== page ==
While retrofitting buildings can be more expensive, building all-electric from scratch tends to be the same cost or cheaper than existing building costs, said Tim Kohut, director of sustainable design at National Community Renaissance (National CORE ), a regional developer of affordable housing.

“It’s cost-neutral or cost-negative for the informed homeowner or developer,” Kohut said.

National CORE is currently building 10 all-electric affordable housing projects in Southern California, with at least 2,000 units under construction. Kohut said the initial cost is the same or less than what the organization has spent building fuel-efficient buildings, and they expect to save even more in costs in the long run when paired with rooftop or community solar.

Resources from the US Green Building Council – Los Angeles

  • The nonprofit organization has resources for property managers, renters and homeowners looking to make their buildings more environmentally and climate friendly. Check out the resources here.

“There’s an environmental imperative to this, but for us, we’re trying to be relentless in reducing the cost of developing, building and operating affordable housing,” Kohut said. “This is a better solution and equals the cost of natural gas or is saving us money.”

Not only that, but some residents said it also saves money. I visited one of their all-electric, solar-powered affordable housing developments in Rancho Cucamonga, where a resident yelled at me, “You want to know how much I pay for electricity? Nothing!”

“The amount of avoided utility costs for homeowners or property owners is really going to start to cause a wake-up call,” Kohut said. “And more and more people will find that this is exactly what we need to do for economic reasons, not just because climate change is real.”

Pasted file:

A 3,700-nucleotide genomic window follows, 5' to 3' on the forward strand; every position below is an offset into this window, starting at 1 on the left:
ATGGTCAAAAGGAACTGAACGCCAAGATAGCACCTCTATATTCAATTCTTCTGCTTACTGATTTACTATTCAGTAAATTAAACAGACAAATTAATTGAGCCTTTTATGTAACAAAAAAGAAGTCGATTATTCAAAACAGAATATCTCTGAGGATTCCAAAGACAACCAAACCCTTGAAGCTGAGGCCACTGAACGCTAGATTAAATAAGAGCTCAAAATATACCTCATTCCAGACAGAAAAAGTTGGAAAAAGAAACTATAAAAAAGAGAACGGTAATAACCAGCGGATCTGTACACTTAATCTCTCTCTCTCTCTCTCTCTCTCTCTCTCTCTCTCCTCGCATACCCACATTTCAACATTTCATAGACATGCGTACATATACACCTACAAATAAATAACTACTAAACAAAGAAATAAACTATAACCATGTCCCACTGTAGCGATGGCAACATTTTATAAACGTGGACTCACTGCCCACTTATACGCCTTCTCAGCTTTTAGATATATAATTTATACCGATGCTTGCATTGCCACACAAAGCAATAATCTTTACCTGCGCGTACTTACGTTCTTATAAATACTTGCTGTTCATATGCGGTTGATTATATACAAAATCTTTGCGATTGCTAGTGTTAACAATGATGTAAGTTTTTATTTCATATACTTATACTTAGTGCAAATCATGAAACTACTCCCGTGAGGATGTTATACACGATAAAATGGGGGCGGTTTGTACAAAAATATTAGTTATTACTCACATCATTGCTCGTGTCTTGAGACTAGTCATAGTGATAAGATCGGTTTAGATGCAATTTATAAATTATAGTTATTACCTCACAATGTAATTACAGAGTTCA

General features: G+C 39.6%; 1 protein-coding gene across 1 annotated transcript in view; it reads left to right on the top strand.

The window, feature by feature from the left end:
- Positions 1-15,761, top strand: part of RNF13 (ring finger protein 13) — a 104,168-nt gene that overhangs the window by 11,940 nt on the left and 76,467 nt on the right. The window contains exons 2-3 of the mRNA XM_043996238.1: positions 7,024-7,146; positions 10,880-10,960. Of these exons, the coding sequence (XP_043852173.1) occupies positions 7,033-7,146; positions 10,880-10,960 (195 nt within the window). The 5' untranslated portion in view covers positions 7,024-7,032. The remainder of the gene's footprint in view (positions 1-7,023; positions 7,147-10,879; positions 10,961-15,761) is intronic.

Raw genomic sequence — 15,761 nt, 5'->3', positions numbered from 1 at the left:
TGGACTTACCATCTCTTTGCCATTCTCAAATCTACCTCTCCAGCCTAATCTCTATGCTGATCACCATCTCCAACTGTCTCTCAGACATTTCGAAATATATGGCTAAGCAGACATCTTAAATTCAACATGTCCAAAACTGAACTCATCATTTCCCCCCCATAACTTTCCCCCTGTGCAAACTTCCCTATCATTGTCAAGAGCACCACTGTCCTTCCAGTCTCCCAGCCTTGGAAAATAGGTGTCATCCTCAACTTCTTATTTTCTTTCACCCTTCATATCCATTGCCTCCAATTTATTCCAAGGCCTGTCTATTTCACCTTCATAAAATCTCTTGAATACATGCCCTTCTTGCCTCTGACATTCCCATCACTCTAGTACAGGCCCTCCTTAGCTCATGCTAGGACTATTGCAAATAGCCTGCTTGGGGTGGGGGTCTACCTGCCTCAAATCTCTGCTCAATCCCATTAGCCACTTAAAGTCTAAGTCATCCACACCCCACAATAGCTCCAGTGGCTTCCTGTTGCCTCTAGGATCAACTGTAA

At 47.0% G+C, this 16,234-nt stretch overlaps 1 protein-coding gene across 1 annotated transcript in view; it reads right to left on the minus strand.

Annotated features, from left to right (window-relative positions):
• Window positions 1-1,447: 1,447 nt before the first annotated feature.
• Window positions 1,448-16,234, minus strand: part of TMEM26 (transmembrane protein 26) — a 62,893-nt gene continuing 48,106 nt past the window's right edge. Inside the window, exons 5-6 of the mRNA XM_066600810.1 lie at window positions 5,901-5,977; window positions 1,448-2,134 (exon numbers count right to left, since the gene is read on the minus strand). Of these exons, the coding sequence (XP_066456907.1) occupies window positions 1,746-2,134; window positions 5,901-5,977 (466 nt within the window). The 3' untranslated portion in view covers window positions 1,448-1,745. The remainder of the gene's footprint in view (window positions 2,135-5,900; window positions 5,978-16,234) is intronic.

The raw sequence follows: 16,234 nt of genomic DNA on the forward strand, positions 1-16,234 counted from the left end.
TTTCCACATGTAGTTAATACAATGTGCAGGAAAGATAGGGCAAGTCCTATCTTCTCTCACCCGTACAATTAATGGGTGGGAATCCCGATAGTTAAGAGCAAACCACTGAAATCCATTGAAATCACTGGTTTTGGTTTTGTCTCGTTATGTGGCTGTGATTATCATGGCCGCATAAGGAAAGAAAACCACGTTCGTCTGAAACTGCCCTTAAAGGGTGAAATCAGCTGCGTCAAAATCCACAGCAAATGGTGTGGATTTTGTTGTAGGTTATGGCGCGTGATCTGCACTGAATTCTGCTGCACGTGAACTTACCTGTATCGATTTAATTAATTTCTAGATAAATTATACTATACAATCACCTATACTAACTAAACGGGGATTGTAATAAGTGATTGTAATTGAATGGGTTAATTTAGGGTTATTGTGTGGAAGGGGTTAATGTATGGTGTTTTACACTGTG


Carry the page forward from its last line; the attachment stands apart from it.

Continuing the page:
Challenges for the construction industry

DeAndre Valencia, vice president of the Southern California Construction Industry Association, said electrification laws in various cities and counties are a headache for the industry … and that local governments need to keep pace with the state.

“We believe through our negotiations with the state that, you know, in 2026, we’ll probably be at 100% electrification,” Valencia said. “So why rush the wagon when we’re not fully prepared?”

Valencia said a new California building code goes into effect in January that requires electric heat pumps in new construction. Valencia said this will make most new builds gas-free, without the hard line of 100% electric – and the requirements do not affect supply chain issues and grid reliability issues.

He also said the industry was concerned about training a workforce to install newer technologies such as heat pumps.

“We need that time to train individuals and right now, there is a shortage of workers,” he said. “It’s very difficult to find qualified people, whether they’re union or non-union workers, to go out there and do the work.”

“We believe in decarbonization,” added Valencia. “However, we are against 100% electrification. It’s all about getting there in stages.”

Urgent Climate Questions

The fires. Mudslide. Heat waves. What questions do you need answered as you prepare for the effects of a climate emergency?